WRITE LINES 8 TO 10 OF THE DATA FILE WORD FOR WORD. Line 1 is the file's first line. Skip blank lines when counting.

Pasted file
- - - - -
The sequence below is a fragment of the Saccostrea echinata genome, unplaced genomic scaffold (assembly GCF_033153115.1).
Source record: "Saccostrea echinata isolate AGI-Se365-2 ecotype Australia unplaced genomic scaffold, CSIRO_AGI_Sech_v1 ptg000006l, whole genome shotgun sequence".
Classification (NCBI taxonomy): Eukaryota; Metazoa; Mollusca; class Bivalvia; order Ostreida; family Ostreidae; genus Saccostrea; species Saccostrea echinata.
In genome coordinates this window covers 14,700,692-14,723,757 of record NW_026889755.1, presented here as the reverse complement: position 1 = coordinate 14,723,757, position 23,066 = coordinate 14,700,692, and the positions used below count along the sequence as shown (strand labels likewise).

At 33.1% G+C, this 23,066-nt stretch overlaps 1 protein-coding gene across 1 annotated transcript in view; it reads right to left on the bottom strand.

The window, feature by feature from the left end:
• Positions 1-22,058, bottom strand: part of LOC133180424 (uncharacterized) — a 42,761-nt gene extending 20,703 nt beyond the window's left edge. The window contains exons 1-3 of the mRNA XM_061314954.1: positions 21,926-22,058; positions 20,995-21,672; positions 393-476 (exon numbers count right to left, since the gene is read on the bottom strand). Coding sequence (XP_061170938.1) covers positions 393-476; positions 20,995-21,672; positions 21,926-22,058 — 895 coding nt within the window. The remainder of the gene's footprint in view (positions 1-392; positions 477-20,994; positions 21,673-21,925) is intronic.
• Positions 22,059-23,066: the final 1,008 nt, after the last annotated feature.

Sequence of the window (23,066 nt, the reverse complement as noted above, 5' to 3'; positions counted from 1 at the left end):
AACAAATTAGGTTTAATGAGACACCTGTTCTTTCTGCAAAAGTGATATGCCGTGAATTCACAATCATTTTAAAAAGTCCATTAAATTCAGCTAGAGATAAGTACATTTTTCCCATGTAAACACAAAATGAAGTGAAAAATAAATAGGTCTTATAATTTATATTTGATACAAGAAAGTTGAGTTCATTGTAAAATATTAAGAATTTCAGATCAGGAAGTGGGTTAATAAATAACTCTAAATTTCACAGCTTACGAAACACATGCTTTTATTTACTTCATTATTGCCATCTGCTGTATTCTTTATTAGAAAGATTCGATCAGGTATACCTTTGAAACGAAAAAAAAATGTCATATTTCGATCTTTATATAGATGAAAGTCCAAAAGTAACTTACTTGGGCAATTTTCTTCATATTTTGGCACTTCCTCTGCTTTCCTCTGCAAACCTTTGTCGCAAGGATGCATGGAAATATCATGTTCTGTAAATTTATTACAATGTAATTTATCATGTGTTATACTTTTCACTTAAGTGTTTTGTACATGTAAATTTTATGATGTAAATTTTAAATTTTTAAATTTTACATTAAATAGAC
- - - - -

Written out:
• Positions 22,059-23,066: the final 1,008 nt, after the last annotated feature.

Sequence of the window (23,066 nt, the reverse complement as noted above, 5' to 3'; positions counted from 1 at the left end):
AACAAATTAGGTTTAATGAGACACCTGTTCTTTCTGCAAAAGTGATATGCCGTGAATTCACAATCATTTTAAAAAGTCCATTAAATTCAGCTAGAGATAAGTACATTTTTCCCATGTAAACACAAAATGAAGTGAAAAATAAATAGGTCTTATAATTTATATTTGATACAAGAAAGTTGAGTTCATTGTAAAATATTAAGAATTTCAGATCAGGAAGTGGGTTAATAAATAACTCTAAATTTCACAGCTTACGAAACACATGCTTTTATTTACTTCATTATTGCCATCTGCTGTATTCTTTATTAGAAAGATTCGATCAGGTATACCTTTGAAACGAAAAAAAAATGTCATATTTCGATCTTTATATAGATGAAAGTCCAAAAGTAACTTACTTGGGCAATTTTCTTCATATTTTGGCACTTCCTCTGCTTTCCTCTGCAAACCTTTGTCGCAAGGATGCATGGAAATATCATGTTCTGTAAATTTATTACAATGTAATTTATCATGTGTTATACTTTTCACTTAAGTGTTTTGTACATGTAAATTTTATGATGTAAATTTTAAATTTTTAAATTTTACATTAAATAGAC